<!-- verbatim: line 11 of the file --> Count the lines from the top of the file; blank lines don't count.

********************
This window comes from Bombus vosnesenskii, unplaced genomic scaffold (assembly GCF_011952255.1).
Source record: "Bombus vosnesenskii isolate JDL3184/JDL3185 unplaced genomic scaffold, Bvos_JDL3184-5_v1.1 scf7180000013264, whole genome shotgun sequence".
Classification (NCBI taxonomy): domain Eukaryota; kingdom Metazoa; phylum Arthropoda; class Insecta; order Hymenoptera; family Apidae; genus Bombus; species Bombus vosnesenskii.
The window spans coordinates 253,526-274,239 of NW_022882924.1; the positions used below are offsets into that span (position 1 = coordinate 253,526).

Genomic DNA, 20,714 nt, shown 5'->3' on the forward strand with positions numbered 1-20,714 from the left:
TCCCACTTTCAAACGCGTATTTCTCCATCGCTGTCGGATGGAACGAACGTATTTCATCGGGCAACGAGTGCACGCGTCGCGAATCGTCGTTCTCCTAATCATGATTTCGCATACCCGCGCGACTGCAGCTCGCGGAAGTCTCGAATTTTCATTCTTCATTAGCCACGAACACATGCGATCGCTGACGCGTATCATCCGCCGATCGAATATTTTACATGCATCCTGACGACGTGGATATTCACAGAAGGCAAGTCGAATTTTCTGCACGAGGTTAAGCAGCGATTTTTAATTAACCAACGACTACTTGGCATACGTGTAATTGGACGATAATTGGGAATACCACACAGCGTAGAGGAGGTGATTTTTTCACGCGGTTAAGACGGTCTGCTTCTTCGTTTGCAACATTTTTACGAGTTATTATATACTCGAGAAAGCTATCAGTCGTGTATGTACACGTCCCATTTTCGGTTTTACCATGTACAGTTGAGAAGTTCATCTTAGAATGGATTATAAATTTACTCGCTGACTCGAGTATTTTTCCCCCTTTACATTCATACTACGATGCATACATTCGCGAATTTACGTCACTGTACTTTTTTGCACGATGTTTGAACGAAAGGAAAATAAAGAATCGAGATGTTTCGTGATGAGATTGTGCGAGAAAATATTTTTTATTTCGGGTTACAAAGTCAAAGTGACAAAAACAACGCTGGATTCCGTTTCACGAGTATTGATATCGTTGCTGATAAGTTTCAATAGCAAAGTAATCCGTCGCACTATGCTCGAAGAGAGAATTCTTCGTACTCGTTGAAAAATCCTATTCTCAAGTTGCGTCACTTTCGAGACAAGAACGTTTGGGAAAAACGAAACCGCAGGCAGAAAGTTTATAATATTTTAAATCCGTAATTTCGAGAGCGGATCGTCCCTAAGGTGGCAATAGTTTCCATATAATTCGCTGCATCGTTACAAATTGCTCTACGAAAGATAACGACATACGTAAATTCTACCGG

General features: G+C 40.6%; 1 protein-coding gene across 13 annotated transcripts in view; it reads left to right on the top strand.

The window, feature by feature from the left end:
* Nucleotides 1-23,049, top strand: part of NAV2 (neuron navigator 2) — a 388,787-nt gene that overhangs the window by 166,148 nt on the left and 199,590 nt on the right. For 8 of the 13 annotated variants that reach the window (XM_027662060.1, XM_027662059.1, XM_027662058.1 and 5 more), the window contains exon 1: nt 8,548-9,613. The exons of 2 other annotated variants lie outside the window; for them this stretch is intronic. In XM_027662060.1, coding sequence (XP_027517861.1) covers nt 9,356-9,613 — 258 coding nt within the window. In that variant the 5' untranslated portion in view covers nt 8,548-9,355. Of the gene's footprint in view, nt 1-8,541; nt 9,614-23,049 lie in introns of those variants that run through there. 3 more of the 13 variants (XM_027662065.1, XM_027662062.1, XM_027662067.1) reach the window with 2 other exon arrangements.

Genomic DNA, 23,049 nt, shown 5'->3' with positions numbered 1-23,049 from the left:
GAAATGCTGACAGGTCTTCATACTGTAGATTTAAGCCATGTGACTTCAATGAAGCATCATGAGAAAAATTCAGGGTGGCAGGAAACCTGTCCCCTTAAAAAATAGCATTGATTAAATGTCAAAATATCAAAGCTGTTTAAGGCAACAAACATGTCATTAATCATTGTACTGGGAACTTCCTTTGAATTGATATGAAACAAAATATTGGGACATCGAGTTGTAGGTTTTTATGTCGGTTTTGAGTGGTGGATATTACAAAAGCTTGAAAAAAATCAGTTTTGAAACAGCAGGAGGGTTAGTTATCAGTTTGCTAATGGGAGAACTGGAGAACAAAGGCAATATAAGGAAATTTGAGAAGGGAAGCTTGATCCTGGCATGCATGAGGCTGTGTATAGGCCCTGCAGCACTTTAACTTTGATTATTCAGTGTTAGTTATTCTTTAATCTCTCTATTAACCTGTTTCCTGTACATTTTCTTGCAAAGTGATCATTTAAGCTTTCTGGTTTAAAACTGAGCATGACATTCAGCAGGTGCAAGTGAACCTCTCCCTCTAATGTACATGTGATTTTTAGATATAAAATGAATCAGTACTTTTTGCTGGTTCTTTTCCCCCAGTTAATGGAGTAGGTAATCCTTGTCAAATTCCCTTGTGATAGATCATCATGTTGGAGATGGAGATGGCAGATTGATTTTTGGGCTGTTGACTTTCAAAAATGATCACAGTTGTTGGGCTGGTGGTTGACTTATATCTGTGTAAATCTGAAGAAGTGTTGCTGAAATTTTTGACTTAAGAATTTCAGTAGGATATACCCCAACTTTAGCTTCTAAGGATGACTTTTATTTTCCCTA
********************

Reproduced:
GAAATGCTGACAGGTCTTCATACTGTAGATTTAAGCCATGTGACTTCAATGAAGCATCATGAGAAAAATTCAGGGTGGCAGGAAACCTGTCCCCTTAAAAAATAGCATTGATTAAATGTCAAAATATCAAAGCTGTTTAAGGCAACAAACATGTCATTAATCATTGTACTGGGAACTTCCTTTGAATTGATATGAAACAAAATATTGGGACATCGAGTTGTAGGTTTTTATGTCGGTTTTGAGTGGTGGATATTACAAAAGCTTGAAAAAAATCAGTTTTGAAACAGCAGGAGGGTTAGTTATCAGTTTGCTAATGGGAGAACTGGAGAACAAAGGCAATATAAGGAAATTTGAGAAGGGAAGCTTGATCCTGGCATGCATGAGGCTGTGTATAGGCCCTGCAGCACTTTAACTTTGATTATTCAGTGTTAGTTATTCTTTAATCTCTCTATTAACCTGTTTCCTGTACATTTTCTTGCAAAGTGATCATTTAAGCTTTCTGGTTTAAAACTGAGCATGACATTCAGCAGGTGCAAGTGAACCTCTCCCTCTAATGTACATGTGATTTTTAGATATAAAATGAATCAGTACTTTTTGCTGGTTCTTTTCCCCCAGTTAATGGAGTAGGTAATCCTTGTCAAATTCCCTTGTGATAGATCATCATGTTGGAGATGGAGATGGCAGATTGATTTTTGGGCTGTTGACTTTCAAAAATGATCACAGTTGTTGGGCTGGTGGTTGACTTATATCTGTGTAAATCTGAAGAAGTGTTGCTGAAATTTTTGACTTAAGAATTTCAGTAGGATATACCCCAACTTTAGCTTCTAAGGATGACTTTTATTTTCCCTA